Senecio Barbertonicus [sen-ek-ee-o, bar-ber-TON-ee-kus] is an evergreen shrub from the family Asteraceae, commonly referred to as the aster, sunflower or daisy family.
This Senecio plant is native to Southern Africa where it predominantly grows in bushveld (a sub-tropical woodland eco-region) and rocky grasslands, ranging from Mozambique and Swaziland to eastern parts of South Africa and Zimbabwe.
While the plant naturally grows at higher altitudes, between 110’ feet to 5,500’ feet, it is now being widely cultivated in a variety of regions, mainly because of its drought resistance and winter blooming.
The Senecio Barbertonicus succulent bush belongs to the class of succulents commonly known as the Barbertonicus succulent bush senecio.
Some other common names of this Asteraceae species are:
- Barberton senecio
- Lemon bean bush
- Finger-leaved senecio
- Barberton groundsel
- Barberton coltsfoot
Senecio Barbertonicus Care
Size & Growth
Typically growing up to 6’ feet tall and wide, the lemon bean succulent bush features a fleshy trunk densely packed with light green, finger-like, fleshy leaves.
The leaves are about 2” – 4” inches long, lie parallel to the stem, and point upwards.
The stems of Senecio barbertonicus are soft and green when the plant is young, but get woody and brown as the plant reaches maturity.
Flowering and Fragrance
In winters, when most other plants either get dormant or die, lemon bean bush produces clusters of tufted terminal flower heads in abundance.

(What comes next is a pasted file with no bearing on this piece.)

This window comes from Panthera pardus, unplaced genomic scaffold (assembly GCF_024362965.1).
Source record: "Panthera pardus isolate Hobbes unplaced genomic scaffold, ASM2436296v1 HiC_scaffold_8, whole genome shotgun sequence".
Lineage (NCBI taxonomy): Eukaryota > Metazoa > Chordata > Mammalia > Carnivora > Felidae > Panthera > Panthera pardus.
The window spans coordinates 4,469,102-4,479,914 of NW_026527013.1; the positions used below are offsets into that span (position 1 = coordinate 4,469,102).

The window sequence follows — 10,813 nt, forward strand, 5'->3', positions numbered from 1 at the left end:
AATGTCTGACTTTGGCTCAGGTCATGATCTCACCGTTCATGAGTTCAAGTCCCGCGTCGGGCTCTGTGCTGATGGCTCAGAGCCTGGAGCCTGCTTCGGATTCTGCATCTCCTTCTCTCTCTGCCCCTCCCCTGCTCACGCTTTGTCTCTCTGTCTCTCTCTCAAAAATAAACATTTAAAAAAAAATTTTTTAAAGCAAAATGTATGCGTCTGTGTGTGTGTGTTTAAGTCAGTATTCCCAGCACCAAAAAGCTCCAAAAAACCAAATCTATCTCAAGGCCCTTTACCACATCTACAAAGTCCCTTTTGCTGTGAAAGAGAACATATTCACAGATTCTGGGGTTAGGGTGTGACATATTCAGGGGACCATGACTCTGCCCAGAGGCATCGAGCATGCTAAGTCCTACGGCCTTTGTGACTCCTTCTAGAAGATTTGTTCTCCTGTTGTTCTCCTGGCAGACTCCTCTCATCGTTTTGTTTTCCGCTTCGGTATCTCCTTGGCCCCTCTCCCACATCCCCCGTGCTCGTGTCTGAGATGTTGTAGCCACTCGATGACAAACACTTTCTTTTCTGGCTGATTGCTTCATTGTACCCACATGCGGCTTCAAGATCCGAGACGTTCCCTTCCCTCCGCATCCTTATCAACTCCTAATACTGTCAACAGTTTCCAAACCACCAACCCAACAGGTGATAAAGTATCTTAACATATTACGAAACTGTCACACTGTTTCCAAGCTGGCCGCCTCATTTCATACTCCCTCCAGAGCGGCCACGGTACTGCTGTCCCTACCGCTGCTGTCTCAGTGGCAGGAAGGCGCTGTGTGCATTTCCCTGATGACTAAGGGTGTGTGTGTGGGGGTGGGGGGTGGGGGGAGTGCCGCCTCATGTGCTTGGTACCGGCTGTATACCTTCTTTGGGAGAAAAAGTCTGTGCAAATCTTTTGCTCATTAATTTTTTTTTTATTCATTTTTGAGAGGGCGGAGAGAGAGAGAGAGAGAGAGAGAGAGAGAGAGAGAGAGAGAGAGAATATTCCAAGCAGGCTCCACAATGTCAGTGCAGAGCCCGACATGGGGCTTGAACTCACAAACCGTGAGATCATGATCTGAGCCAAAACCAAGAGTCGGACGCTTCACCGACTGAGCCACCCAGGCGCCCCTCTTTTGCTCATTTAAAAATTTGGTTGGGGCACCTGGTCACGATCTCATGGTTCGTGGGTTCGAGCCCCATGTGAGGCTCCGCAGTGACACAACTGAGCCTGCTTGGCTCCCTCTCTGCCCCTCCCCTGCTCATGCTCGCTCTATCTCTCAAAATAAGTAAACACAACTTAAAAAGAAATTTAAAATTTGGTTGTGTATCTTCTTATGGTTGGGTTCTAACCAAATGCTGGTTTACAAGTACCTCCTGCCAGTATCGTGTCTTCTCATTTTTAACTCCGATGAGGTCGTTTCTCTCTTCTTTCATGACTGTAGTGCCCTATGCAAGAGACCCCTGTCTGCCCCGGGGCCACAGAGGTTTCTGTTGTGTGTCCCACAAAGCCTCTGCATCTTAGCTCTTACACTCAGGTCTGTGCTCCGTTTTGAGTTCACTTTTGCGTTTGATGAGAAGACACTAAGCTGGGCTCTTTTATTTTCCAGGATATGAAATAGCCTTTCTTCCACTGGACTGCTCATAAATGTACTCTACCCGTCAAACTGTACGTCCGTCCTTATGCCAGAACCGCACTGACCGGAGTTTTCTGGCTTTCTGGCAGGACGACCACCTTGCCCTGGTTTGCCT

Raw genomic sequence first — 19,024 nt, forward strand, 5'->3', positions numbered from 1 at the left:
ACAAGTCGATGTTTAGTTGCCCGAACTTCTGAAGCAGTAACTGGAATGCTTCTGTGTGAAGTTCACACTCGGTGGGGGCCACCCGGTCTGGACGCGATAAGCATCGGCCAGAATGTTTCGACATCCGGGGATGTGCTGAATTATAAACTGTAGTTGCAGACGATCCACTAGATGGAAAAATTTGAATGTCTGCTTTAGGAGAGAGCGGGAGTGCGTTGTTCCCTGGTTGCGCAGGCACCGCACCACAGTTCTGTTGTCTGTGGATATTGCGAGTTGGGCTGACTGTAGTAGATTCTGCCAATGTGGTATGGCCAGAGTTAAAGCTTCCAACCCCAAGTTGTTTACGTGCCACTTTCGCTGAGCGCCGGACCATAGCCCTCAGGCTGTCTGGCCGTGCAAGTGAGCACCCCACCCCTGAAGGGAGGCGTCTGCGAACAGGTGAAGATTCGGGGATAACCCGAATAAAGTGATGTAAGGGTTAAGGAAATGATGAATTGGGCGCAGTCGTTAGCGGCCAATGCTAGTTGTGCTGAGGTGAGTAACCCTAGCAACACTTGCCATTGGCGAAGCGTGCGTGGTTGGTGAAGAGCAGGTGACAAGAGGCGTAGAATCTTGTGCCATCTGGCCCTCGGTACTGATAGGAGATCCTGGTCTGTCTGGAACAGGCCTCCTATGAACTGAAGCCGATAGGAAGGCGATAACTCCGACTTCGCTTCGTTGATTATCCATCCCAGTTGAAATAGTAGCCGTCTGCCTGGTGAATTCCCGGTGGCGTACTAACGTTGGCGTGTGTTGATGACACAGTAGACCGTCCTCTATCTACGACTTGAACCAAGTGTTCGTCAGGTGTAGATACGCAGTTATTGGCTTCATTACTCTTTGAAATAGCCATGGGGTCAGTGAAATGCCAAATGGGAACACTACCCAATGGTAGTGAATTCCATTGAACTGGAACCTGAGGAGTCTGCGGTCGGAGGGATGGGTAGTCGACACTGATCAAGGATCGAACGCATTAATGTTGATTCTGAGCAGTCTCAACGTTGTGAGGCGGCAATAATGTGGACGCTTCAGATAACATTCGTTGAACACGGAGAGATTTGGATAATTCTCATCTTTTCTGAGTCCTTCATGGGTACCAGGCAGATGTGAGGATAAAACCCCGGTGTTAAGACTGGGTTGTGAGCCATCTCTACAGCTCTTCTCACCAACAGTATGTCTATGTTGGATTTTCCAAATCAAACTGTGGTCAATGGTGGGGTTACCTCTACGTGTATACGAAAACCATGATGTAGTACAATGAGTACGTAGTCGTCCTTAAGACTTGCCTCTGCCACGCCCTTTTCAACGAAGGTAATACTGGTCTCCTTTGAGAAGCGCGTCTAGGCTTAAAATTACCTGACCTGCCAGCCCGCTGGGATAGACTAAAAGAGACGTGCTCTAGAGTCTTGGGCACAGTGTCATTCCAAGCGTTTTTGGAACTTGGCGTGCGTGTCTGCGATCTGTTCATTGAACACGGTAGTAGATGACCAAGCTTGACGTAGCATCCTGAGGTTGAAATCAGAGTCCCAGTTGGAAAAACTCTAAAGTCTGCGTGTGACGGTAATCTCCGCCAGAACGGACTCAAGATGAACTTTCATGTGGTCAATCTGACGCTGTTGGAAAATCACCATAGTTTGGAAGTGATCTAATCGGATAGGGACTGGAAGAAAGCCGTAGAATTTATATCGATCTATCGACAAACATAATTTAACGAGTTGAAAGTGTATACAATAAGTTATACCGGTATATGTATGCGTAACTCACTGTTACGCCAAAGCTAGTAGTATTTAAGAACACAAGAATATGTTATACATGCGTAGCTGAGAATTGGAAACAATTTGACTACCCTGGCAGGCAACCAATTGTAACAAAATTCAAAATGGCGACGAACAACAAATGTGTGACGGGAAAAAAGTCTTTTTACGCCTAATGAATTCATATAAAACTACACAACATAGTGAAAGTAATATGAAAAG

The flowers have a beautiful golden-yellow color, tubular shape, and a sweet fragrance.
They are about 3” inches long and produce seeds with a thick tuft of grey bristles.
The plant is called senecio with reference to the seed hairs – senecio comes from the Latin word senex, which means old man.
Light & Temperature
Barberton groundsel enjoys full sun, but cannot tolerate frost.
So, if you are growing the plant in a pot, place it outside in the summer and indoors in the fall.
An ideal location for growing Senecio plants is one where it gets at least 4 to 6 hours of sunlight every day.
The plant can survive temperature as low as 25° degrees Fahrenheit (-4° C).
This succulent bush is hardy to USDA hardiness zones 9b to 11b.
Watering and Feeding
As mentioned above, one of the reasons for the widespread cultivation of Senecio barbertonicus is its drought tolerance.
While it prefers some water in summer, this succulent bush can survive for long periods without water, once it is established.
However, it cannot survive excessive watering.
From spring to autumn, provide moderate amounts of water; the soil should be moist, but not wet.
In winters, however, reduce the frequency of watering and let the soil dry out between waterings.
An important tip, given by experts, is to water the plant in the morning between 8 am and 10 am and water directly to soil; do not water the leaves.
Since lemon bean succulent bush grows in sandy soil, it needs to be fed with fertilizer to ensure it doesn’t lack essential nutrients.
Fertilize annually, but lightly because too much fertilizer will produce a significant amount of leggy growth.
Soil & Transplanting
The plant can easily grow in a wide range of soil pH.
While slightly acidic to slightly alkaline pH range is best for barberton groundsel, it can tolerate poor soils.
However, the soil has to be light and well-draining.
Early spring is the best time for repotting.
Grooming and Maintenance
Taller varieties of the evergreen succulent bush Senecio barbertonicus are likely to get floppy.
To keep them in good shape, experts recommend pruning the plant in early spring.
Use the light green cuttings for propagation.
Since the plant attracts butterflies, it is an ideal choice for butterfly gardens.
Its ability to survive drought also makes it a great option for rock gardens.